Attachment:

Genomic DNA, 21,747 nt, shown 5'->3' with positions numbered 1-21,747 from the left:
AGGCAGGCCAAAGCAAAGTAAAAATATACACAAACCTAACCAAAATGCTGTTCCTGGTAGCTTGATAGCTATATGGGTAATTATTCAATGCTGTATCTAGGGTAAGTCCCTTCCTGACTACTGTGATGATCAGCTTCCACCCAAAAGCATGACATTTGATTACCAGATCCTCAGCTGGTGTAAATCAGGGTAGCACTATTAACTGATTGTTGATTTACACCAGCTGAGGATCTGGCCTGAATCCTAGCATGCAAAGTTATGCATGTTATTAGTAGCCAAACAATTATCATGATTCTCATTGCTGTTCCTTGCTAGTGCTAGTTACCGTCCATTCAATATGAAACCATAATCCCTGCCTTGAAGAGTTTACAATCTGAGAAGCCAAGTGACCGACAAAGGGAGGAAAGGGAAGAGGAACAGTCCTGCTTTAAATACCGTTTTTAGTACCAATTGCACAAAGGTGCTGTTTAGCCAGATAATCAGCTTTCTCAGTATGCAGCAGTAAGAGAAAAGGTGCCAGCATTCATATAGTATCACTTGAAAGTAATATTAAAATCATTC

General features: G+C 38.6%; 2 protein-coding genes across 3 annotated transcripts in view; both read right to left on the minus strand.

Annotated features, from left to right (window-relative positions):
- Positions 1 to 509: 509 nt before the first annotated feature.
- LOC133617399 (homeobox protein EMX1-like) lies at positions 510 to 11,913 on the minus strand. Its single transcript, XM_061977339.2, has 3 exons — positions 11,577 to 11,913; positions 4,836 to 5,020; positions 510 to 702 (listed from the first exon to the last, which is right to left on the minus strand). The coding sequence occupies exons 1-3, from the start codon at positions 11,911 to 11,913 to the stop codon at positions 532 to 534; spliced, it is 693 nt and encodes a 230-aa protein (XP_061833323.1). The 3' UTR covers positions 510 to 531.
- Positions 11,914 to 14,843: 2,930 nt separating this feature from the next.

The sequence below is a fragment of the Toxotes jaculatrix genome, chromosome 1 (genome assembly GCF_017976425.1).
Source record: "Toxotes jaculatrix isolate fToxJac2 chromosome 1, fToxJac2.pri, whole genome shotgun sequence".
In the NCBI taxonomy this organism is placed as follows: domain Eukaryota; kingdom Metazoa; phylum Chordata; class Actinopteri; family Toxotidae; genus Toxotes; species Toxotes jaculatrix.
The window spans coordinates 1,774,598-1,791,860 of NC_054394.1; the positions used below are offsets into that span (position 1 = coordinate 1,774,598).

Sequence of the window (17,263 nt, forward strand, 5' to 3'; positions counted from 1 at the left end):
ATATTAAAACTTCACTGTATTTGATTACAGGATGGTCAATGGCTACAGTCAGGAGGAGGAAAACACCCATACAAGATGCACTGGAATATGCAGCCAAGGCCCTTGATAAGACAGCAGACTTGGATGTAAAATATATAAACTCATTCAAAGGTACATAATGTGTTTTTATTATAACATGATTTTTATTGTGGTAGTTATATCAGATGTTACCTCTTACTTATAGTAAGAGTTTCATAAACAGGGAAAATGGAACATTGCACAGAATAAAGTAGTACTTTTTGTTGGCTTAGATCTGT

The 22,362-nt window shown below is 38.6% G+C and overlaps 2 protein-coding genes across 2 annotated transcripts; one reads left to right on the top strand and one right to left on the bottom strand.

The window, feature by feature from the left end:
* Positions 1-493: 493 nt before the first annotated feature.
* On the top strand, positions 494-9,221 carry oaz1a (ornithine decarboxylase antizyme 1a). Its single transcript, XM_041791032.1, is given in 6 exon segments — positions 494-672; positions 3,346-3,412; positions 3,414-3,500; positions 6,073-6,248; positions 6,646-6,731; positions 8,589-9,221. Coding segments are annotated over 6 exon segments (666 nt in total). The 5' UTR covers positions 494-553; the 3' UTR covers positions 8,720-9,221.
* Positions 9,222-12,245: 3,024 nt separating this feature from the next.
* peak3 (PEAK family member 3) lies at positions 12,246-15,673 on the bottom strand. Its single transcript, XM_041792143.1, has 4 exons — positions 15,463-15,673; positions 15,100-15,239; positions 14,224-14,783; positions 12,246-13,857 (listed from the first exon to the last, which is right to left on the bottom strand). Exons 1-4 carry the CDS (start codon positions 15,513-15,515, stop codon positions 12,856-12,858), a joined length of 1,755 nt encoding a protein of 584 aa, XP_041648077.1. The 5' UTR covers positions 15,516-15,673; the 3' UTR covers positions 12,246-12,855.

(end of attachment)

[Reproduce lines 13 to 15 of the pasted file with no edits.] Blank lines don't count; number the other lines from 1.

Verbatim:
ATATTAAAACTTCACTGTATTTGATTACAGGATGGTCAATGGCTACAGTCAGGAGGAGGAAAACACCCATACAAGATGCACTGGAATATGCAGCCAAGGCCCTTGATAAGACAGCAGACTTGGATGTAAAATATATAAACTCATTCAAAGGTACATAATGTGTTTTTATTATAACATGATTTTTATTGTGGTAGTTATATCAGATGTTACCTCTTACTTATAGTAAGAGTTTCATAAACAGGGAAAATGGAACATTGCACAGAATAAAGTAGTACTTTTTGTTGGCTTAGATCTGT

The 22,362-nt window shown below is 38.6% G+C and overlaps 2 protein-coding genes across 2 annotated transcripts; one reads left to right on the top strand and one right to left on the bottom strand.

The window, feature by feature from the left end: